Devotion for February 2017
Have you ever heard of the Rosenthal-Jacobson study? It was an experiment conducted in the 1960s in which teachers at a California elementary school were given the names of students who were “intellectual bloomers” or above-average learners. But in reality, those students were chosen at random. Nevertheless, when all students at the elementary school were tested at the end of the school year, the “intellectual bloomers” (or experimental group) scored significantly higher.
Teacher expectations influenced student performance. In other words, the teachers believed that those students were high performers, treated them as high performers, and expected nothing less than high performance.
I can imagine that the teachers must have given the experimental group more attention – spending more one-on-one time answering questions and working through problems – because “they’re the smart kids and surely they’ll understand”. Or maybe the teachers made comments affirming the students’ success.
The other students were left out in left field. And perhaps they were just as intellectually capable or even smarter than the experimental group. But because the teachers didn’t think so or treat them so, the students in the control group didn’t perform as well.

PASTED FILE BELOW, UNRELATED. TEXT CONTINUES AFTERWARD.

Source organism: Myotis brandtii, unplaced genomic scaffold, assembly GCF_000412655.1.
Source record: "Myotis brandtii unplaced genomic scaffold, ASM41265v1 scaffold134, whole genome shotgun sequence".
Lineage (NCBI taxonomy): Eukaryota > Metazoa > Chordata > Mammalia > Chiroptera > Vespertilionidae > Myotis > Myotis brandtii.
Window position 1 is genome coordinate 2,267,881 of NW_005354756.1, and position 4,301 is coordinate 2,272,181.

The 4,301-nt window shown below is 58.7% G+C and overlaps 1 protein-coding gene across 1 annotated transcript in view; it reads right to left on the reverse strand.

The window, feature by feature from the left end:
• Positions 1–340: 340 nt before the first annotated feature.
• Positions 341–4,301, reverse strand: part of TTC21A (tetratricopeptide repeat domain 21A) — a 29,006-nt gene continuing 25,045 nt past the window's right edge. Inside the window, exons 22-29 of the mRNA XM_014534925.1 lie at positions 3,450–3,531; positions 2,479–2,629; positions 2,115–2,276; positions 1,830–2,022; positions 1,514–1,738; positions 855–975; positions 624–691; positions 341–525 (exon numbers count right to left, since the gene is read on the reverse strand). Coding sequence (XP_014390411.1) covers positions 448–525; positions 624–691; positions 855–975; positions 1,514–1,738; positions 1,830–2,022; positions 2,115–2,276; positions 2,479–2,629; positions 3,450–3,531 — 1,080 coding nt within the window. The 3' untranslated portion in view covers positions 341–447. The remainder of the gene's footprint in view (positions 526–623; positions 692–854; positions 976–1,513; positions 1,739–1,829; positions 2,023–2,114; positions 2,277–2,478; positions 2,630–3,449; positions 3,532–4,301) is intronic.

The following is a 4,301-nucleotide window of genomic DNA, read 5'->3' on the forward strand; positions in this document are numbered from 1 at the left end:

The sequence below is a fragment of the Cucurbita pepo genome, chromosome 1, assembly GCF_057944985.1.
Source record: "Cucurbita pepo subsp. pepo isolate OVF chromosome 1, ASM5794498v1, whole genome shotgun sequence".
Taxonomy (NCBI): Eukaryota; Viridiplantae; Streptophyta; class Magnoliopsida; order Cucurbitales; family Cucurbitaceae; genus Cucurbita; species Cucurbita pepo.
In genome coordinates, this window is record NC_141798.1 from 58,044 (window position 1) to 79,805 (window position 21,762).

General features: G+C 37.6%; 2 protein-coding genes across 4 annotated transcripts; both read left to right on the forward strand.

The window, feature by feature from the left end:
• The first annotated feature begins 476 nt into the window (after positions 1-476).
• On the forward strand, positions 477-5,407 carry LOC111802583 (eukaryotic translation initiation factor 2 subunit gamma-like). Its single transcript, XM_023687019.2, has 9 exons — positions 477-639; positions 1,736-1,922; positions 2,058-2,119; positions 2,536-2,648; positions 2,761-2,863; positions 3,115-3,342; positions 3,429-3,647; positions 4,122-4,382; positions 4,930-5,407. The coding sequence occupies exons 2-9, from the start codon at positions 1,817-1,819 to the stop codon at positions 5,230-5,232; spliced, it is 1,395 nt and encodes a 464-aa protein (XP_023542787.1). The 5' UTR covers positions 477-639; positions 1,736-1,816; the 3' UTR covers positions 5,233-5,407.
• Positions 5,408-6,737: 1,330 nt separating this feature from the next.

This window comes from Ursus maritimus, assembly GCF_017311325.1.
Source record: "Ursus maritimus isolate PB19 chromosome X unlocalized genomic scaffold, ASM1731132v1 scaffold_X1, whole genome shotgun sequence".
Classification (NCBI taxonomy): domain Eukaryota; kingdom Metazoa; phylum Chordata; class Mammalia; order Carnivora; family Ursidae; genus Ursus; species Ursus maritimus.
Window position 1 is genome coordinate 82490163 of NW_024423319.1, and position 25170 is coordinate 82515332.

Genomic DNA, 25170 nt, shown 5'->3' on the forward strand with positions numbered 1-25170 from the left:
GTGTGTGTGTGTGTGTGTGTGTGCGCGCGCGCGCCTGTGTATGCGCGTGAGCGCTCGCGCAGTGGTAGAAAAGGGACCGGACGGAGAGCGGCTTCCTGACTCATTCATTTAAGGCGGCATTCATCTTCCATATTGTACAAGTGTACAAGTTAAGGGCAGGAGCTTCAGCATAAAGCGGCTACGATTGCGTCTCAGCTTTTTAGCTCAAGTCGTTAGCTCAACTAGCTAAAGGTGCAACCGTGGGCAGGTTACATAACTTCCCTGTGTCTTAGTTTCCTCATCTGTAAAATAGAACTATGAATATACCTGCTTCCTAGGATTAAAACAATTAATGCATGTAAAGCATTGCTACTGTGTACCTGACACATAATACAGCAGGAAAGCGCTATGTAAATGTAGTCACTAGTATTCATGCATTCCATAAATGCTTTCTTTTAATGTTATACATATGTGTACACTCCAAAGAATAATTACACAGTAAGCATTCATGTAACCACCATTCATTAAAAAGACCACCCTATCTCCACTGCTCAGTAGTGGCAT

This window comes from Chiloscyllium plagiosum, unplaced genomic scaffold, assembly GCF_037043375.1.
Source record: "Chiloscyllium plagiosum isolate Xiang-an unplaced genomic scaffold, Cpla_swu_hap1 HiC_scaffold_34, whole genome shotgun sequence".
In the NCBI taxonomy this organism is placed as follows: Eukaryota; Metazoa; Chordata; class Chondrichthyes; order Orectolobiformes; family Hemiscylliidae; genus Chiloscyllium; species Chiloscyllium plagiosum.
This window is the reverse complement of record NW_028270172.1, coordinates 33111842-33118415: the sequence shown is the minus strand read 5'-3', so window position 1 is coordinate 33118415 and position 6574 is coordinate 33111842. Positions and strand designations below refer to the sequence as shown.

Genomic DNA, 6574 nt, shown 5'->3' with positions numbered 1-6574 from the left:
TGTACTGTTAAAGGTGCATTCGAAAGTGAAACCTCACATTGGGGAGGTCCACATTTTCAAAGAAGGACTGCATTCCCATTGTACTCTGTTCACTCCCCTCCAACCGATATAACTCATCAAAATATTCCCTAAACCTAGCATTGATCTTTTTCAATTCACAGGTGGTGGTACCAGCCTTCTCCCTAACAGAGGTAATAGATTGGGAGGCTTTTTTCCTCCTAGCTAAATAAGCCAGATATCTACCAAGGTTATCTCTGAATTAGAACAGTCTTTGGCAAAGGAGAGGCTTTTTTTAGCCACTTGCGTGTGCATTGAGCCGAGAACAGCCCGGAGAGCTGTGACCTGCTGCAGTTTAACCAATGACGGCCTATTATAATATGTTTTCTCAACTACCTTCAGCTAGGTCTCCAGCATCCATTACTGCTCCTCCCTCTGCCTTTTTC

The Rosenthal-Jacobson study didn’t discover a mysterious phenomenon, it only gave us an example that God’s Word is truth (John 17:17). Proverbs 23:7 tells us for as he thinketh in his heart, so is he. As the teachers in the study began to treat particular students as high performers, those students began to think of themselves as high performers, and ultimately became high performers.
You, too, have power to shape your children into high performers. If you treat them as high performers, they’ll see themselves as high performers.
So go tell your struggling reader “you’re a super reader”. Take the stress off your math student by saying “you can do it, you’re a great problem solver”. And imagine what would happen if you hung up your struggling writer’s essay – run-on sentences and all.